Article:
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Monthly Archives: March 2014

Writing an Effective Social Media Policy

If you are interested in writing an effective social media policy, I would recommend viewing Brian Wassom’s Prezi presentation on the topic. Brian has written extensively on social media and also has a blog on the topic.

Upcoming Social Media Law Symposium on March 28, 2014

On March 28th, 2014 Pace Law School will hold a symposium examining Social Media & Social Justice (to register for this CLE event go here). The symposium will consist of 5 different panels and a keynote luncheon speaker.  The presenters are both academics and practitioners who will examine a host of issues related to social media and the law.

Symposium Schedule

9:00 a.m.  Welcome (9:00 -9:10)

Michelle Simon, Dean, Pace Law School


Panel 1 Social Media and Courtroom Justice (9:10 – 10:10)

John Browning, Partner, Lewis Brisbois, Bisgaard & Smith LLP

            Prosecutorial Misconduct in the Digital Age

Nicole Booth-Perry, Associate Professor, Florida A&M University College of Law

            Friends of Justice; How Social Media Impacts the Public Perception of the Provision      of Justice

Caren Morrison, Assistant Professor of Law, Georgia State University College of Law

            Investigating Jurors through Social Media

Moderator: Jason Zenor, Assistant Professor, School of Communications, SUNY Oswego


Panel 2 Social Media and Civil Justice (10:20-11:35)

Victoria Diana Baranetsky, First Amendment Fellow, The New York Times

            Is Social Media a New Government Agency?

James Grimmelmann, Professor of Law, University of Maryland Frances King Carey School             of Law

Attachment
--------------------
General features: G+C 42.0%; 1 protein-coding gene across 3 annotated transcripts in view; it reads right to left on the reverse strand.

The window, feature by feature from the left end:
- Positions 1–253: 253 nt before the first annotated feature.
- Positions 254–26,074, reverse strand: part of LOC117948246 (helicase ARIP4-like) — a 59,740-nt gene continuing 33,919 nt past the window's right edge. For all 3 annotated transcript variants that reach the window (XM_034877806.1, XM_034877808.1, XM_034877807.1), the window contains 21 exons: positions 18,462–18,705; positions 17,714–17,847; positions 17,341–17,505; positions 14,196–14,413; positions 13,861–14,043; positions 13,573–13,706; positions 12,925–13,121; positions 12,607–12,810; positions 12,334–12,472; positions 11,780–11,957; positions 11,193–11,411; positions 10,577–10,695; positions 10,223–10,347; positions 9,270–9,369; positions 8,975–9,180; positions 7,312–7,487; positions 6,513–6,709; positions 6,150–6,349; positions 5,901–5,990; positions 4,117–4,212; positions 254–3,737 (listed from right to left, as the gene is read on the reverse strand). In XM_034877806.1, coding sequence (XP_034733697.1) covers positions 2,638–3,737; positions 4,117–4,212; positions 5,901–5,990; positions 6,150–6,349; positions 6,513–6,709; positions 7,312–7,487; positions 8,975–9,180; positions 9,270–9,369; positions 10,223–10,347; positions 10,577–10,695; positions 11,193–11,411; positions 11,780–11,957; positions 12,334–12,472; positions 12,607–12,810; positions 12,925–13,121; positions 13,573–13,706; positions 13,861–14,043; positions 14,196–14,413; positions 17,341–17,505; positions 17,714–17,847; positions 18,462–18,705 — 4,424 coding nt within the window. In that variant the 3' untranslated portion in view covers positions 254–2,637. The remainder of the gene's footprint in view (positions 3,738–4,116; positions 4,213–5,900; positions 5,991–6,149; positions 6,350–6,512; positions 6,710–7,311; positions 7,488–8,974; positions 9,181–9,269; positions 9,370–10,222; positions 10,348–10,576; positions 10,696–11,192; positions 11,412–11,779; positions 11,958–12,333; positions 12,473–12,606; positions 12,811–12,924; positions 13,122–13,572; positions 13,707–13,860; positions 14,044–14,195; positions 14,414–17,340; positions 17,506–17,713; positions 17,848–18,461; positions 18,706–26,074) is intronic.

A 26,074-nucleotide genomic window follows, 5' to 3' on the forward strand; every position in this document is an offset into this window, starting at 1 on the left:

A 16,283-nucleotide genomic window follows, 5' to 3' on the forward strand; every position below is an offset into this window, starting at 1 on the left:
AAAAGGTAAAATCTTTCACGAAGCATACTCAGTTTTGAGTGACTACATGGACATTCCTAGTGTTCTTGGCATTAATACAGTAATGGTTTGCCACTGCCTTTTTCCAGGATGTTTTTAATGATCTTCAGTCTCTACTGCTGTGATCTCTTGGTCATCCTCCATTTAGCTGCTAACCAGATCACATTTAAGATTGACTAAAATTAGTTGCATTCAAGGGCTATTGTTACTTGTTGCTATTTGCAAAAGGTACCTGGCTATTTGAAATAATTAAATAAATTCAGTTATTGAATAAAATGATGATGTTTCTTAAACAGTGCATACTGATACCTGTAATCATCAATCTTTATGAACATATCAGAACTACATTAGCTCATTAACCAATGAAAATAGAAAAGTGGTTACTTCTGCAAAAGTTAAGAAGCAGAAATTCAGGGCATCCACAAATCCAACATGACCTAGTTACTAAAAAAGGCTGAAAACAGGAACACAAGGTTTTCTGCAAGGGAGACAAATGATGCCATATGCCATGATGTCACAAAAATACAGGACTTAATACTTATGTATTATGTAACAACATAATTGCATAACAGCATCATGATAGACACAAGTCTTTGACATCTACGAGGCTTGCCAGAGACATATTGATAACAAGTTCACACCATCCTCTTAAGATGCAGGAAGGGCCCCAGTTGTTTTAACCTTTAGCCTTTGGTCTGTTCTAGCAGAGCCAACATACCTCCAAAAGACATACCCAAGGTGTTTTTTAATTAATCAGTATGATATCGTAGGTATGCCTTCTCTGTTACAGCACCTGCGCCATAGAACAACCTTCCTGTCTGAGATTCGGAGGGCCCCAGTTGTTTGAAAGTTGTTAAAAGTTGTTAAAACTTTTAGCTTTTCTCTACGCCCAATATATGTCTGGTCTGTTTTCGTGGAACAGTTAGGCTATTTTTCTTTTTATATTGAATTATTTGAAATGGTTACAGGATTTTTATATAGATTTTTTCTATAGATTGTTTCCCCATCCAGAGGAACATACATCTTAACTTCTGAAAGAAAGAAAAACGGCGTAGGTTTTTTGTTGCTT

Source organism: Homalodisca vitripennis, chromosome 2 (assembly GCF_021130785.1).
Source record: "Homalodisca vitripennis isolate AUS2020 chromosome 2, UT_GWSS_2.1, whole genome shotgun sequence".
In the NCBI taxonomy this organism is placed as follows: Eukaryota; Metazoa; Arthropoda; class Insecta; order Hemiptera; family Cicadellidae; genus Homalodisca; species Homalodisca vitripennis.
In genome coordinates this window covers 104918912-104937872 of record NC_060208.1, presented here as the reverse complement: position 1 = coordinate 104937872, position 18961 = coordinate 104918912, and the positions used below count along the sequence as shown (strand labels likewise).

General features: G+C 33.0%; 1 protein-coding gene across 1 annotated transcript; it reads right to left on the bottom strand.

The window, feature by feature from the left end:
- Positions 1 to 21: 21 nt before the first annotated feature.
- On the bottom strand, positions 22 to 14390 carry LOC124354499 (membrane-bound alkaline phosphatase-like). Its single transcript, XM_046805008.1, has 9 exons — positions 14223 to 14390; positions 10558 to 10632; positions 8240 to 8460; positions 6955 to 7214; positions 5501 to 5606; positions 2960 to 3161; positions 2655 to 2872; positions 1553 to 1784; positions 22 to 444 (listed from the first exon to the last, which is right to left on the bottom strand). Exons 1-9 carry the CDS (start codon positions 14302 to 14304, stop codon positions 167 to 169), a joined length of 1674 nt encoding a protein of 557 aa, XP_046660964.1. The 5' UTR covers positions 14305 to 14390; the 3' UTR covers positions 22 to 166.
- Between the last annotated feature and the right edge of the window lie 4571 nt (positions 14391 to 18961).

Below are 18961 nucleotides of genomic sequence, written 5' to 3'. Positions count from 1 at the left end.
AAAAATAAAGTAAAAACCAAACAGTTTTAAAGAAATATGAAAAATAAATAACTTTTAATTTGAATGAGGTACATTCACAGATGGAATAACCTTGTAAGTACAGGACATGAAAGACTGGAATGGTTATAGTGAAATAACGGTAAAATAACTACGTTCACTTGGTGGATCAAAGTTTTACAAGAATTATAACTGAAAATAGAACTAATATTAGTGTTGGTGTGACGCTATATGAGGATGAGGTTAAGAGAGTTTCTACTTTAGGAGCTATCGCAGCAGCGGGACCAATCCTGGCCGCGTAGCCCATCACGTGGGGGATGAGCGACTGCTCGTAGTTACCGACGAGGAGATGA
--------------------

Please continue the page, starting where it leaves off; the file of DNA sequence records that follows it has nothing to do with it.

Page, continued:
Anarchy, Status Updates, and Utopia

Tal Zarsky, Faculty of Law, University of Haifa – Haifa Center for Law and Technology &

Niva Elkin-Koren, Faculty of Law, University of Haifa – Haifa Center for Law and Technology

            Social Justice, Social Norms and Governance of Social Media

Moderator: Horace Anderson, Professor of Law, Pace Law School


Key Note Speaker (11:45-12:35)

Darren Hutchinson, Professor of Law, Stephen C. O’Connell Chair, University of Florida       Levin College of Law

            Social Movements 2.0: Can Social Media Facilitate Social Change?


Lunch (12:35-1:30)


Panel 3 Social Media and Courtside Justice (1:30- 2:20)

Raizel Liebler, Head of Faculty Scholarship Initiatives, The John Marshall Law School &

Keidra Chaney, Editor, The Learned Fangirl

            On and Off the Court: Ownership and Control of Athlete Social Media Accounts

Meg Penrose, Professor of Law, Texas A&M University School of Law

            Shut up and Play: A Constitutional Analysis of First Amendment Rights of College         Athletes to Use Social Media

Moderator: Mary Duty, Esq.


Panel 4 Social Media and Criminal Justice (2:25-3:25)

Daniel Harawa, Associate, Covington & Burling LLP

            The Thought Police, Criminalizing Social Media Usage

Thaddeus Hoffmeister, Professor of Law, University of Dayton School of Law

            Social Media and the Rise of the Virtual Deputy

Audrey Rogers, Professor of Law, Pace University School of Law

            Shamed to Death: Bullying and Pornography

Moderator: Elizabeth Lynch, Senior Staff Attorney, MFY Legal Services, Inc.


Panel 5 Social Media, Liberties and Justice (3:35-4:50)

Anita Bernstein, Anita & Stuart Subotnick Professor of Law, Brooklyn Law School

            Abuse and Harassment Diminish Free Speech